Amazon Seeks Permission for Mystery Wireless Tech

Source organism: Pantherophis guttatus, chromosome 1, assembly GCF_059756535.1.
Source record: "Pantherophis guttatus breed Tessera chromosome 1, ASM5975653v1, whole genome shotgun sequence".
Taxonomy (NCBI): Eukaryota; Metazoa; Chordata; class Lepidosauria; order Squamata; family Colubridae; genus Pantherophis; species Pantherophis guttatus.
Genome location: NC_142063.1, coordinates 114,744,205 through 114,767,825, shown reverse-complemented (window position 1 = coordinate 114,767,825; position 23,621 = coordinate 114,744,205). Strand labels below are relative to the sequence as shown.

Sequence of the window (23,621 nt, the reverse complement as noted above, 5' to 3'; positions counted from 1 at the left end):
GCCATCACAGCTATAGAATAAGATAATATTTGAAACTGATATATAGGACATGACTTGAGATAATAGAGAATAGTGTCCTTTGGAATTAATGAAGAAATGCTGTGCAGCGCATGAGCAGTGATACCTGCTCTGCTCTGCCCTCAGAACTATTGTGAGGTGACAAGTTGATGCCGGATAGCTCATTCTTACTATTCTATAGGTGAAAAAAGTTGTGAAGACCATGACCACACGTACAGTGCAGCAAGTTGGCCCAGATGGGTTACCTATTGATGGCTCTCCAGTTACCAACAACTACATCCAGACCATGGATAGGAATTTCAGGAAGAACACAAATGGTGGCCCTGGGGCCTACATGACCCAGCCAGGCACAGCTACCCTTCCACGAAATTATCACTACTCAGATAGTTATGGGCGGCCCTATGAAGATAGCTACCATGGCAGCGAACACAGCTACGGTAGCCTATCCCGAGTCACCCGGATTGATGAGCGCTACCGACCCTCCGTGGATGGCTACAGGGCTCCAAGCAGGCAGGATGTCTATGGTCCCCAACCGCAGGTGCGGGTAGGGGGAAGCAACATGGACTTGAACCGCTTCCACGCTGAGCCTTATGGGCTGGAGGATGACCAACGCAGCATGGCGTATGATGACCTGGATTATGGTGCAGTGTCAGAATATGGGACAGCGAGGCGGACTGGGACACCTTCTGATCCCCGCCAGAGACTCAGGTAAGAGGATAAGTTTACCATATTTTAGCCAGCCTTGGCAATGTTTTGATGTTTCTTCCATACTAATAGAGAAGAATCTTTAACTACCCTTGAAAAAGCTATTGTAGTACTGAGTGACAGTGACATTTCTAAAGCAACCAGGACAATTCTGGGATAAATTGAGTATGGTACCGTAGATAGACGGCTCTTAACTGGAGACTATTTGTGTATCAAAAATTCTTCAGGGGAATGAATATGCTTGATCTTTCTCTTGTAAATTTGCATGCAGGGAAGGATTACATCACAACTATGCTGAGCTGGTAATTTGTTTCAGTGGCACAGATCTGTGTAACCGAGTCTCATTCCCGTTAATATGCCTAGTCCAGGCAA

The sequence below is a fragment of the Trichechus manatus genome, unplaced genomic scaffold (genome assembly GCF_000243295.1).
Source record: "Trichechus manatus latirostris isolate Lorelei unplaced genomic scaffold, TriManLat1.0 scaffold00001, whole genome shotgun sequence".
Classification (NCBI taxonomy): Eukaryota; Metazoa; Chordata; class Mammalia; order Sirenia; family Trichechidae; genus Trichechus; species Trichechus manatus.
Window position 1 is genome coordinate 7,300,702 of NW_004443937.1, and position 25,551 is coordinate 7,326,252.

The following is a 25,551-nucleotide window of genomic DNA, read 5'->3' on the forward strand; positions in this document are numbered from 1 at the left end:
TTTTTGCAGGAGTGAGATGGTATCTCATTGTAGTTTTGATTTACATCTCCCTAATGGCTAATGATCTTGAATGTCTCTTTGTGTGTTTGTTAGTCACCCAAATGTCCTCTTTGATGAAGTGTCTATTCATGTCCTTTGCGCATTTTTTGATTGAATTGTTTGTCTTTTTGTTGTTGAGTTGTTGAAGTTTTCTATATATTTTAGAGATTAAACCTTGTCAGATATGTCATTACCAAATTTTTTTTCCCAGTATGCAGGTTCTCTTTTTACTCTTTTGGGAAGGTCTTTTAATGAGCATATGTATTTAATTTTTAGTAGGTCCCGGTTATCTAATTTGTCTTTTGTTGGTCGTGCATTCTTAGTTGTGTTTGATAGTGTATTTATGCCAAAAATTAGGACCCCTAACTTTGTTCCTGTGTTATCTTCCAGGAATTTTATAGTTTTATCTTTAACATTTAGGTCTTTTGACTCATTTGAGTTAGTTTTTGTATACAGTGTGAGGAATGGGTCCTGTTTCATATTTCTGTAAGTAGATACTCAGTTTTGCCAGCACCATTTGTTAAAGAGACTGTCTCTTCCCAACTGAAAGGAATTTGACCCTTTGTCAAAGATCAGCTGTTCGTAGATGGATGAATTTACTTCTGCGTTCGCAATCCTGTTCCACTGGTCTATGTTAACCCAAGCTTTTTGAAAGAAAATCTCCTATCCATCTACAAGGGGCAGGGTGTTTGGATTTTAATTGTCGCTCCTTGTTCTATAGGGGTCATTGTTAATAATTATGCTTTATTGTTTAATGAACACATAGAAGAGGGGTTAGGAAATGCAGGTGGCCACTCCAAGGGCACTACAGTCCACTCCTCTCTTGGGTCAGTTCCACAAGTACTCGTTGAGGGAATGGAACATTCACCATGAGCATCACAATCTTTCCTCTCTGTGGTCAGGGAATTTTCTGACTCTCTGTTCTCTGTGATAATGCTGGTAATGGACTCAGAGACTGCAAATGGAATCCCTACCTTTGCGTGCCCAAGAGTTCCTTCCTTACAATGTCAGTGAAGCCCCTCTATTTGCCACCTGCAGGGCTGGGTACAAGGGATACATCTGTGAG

first_img According to a new FCC filing, Amazon is working on some new, secret project. Business Insider discovered the documents which suggest that the digital retailer is testing some new, experimental communications tech over the next few months.If you’re in the US and you’re broadcasting wireless signals, you pretty much have to deal with the FCC. That’s actually a really, REALLY good thing, because it keeps TV signals from overpowering your Wi-Fi, and helps make sure that all our devices can work together smoothly. To make all that work, companies have to request permission from the FCC when running signal tests. The FCC makes sure you won’t be using frequencies that could hurt people or interfere with anything other communications. So when a business completes an FCC filing, it can often be a hint at some snazzy new tech under development.What’s interesting is that former NASA astronaut and a senior manager on Amazon Prime Air, Neil Woodward, completed the filing. That could mean that Amazon is looking to test some new systems for managing its drones. Amazon’s been eager to switch up its delivery networks and get more products to consumers as fast as possible. Amazon Now already supplies many major US cities with same-day deliveries for some basic good, but Prime Air wants to take that a step further with drone deliveries in a matter of minutes or hours.The key is that the filing lists using low-power stationary transmitters as well as several mobile units. That would seem to suggest a system to control a small fleet of drones. Which, given another filing from Amazon last month, could even mean that the retailer is looking to test its “Airborne Fulfillment Center” (or AFC) concept. Essentially, Amazon could dispatch a blimp wherever high demand for specific goods is expected. These blimps would then control and manage dozens of drones to coordinate final delivery.In any case, it’s a bit surreal to think that we may soon be living in a world where AFCs part at a sporting event, for example, and send out everything from t-shirts to hotdogs on demand. Stay on target Amazon Employees Join Sept. 20 Global Climate WalkoutGeek Pick: Amazon Smart Plug Puts Alexa in Your Walls last_img